The JavassistPropertyStyle extends JavaBeanPropertyStyle and makes use of Javassist for those environments that have it available.

Javassist is used to inspect the debug line numbering information embedded in JVM bytecode to sort getters/setters according to their original declaration order in the source code. This saves domain objects having to use @UiComesAfter (or an XML file, or some other method) to impose an ordering.

However, a danger of this approach is that if the domain objects are ever recompiled without debug line numbering information (e.g. when moving from development to production) the UI fields will lose their ordering. Such a subtle bug may not be picked up, so as a safeguard JavassistPropertyStyle 'fails hard' with an InspectorException if line numbers are not available.

JavassistPropertyStyle uses the following sorting algorithm:

  • superclass public fields come first, sorted by name (if JavaBeanPropertyStyleConfig.setSupportPublicFields has been set).

  • superclass methods come next, sorted by getter line number (or, if no getter, setter line number).

  • public fields come next, sorted by name (if JavaBeanPropertyStyleConfig.setSupportPublicFields has been set).

  • methods come last, sorted by getter line number (or, if no getter, setter line number).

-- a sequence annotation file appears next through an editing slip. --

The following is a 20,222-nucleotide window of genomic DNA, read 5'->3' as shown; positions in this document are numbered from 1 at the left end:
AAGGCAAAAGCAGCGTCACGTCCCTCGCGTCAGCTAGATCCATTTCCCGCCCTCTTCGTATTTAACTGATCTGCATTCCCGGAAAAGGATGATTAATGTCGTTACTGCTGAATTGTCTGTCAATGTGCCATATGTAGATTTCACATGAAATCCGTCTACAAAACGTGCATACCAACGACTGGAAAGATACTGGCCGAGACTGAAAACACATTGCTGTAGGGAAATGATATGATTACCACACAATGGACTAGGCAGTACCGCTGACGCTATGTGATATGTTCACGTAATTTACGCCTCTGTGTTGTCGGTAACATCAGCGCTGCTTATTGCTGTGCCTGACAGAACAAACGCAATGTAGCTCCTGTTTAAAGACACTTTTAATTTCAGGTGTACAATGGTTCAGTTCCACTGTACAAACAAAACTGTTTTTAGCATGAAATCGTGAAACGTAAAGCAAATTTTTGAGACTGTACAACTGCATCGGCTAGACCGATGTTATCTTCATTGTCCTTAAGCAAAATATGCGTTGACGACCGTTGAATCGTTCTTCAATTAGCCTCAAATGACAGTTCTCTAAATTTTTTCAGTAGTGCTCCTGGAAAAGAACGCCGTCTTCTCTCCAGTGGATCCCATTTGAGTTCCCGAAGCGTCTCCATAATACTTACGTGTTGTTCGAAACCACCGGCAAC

Note this algorithm is less flexible than @UiComesAfter, which can interleave superclass and subclass properties. However, it is possible to use both @UiComesAfter and JavassistPropertyStyle together to get the best of both worlds.


The ScalaPropertyStyle recognizes Scala properties.

Scala can make its properties compatible with JavaBean getters/setters, but only if you put special @BeanProperty annotations on them. This can be quite onerous. Instead, ScalaPropertyStyle is designed to access Scala properties natively.

Implementing Your Own PropertyStyle

All PropertyStyles must implement the PropertyStyle interface. BasePropertyStyle assists in caching properties per class (looking them up is often expensive, involving reflection or similar techniques) and in excluding properties based on name, type or base class. Here is an example of a custom PropertyStyle that identifies properties based on ResourceBundle i18n entries. It extends the code from the tutorial (see Section 1.1, “Part 1 (Java version) - The First Metawidget Application”).

package com.myapp;
import java.util.*;
import javax.swing.*;
import org.metawidget.inspector.iface.*;
import org.metawidget.inspector.impl.*;
import org.metawidget.inspector.impl.propertystyle.*;
import org.metawidget.inspector.impl.propertystyle.javabean.*;
import org.metawidget.inspector.propertytype.*;
import org.metawidget.swing.*;
import org.metawidget.util.*;

public class Main {

	public static void main( String[] args ) {
		Person person = new Person();

		SwingMetawidget metawidget = new SwingMetawidget();
		metawidget.setInspector( new PropertyTypeInspector( new BaseObjectInspectorConfig()
			.setPropertyStyle( new BundlePropertyStyle() ) ) );
		metawidget.setToInspect( person );

		JFrame frame = new JFrame( "Metawidget Tutorial" );
		frame.setDefaultCloseOperation( JFrame.EXIT_ON_CLOSE );
		frame.getContentPane().add( metawidget );
		frame.setSize( 400, 250 );
		frame.setVisible( true );
	static class BundlePropertyStyle
		extends JavaBeanPropertyStyle {

		protected Map<String, Property> inspectProperties( String type ) {
			try {
				Class<?> clazz = ClassUtils.niceForName( type );
				Map<String, Property> properties = CollectionUtils.newTreeMap();
				ResourceBundle bundle = ResourceBundle.getBundle( "MyBundle" );